When Jim Geary is interviewed by a reporter, the question always comes: "Who's your competition?"
Geary looks at the reporter . . . mulls over
the question for a moment . . .
wonders why he should give his competition free publicity-then he lies. He names his fourth and fifth competitors as the guys he really needs to beat. Then if the reporter asks about his actual top competition by name, Geary waves them off with "Oh, we don't really compete with them."
Geary, 43, is the CEO of 2-year-old SHYM Technologies, a Needham, Massachusetts, company that provides security software for companies that handle financial transactions through their Web sites. "I think people thrive on it," he says of competition. "People enjoy it because it validates their strategies. It helps validate the thinking or the insight that they had, and with that comes a heck of a lot of satisfaction-and, of course, market success."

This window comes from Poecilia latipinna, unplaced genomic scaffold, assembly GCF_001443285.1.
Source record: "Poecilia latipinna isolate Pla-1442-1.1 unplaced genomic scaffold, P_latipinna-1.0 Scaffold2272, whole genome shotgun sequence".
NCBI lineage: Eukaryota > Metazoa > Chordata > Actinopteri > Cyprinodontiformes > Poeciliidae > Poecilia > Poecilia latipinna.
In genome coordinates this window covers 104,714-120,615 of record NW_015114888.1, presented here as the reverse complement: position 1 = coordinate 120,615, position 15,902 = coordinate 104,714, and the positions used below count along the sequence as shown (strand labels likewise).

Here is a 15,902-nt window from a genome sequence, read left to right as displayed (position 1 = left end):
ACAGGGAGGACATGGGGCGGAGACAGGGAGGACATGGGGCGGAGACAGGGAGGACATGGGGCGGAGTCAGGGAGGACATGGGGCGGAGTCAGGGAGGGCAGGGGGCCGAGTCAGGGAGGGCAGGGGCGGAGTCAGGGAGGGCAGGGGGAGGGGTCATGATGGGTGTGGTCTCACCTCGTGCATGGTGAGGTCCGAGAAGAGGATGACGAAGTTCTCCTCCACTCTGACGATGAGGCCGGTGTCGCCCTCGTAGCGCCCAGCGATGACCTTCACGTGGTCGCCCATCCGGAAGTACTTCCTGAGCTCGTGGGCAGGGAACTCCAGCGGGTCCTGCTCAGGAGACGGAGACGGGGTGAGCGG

But Geary draws the line at calling competition "a kick." And that's understandable, according to Gary Cadenhead, a senior lecturer on entrepreneurship at the University of Texas, Austin. "I've never heard an entrepreneur jump up and down and say, 'Hey! We've got competitors,' " Cadenhead says. "It's not something anybody's going to think is great. That said, it's a reality, and, once the reality is there, it's like any kind of athletic event where there's a thrill. There's an excitement in giving your best and seeing how that compares with somebody else's best."
But Michael Morris, director of the entrepreneurial center at Miami University in Oxford, Ohio, doesn't see competition as ever creating much of a rush for entrepreneurs. "Like most people," muses Morris, "entrepreneurs are strong believers in competition and see the value in it-as long as it isn't for their business." Still, he concedes that many entrepreneurs recognize that competition has benefited both their businesses and their customers: "In terms of pricing, it keeps them honest."
And if you're wondering who Geary's competitors are, don't bother. He wouldn't tell us.
Geoff Williams has written for numerous publications, including Entrepreneur, Consumer Reports, LIFE and Entertainment Weekly. He also is the author of Living Well with Bad Credit.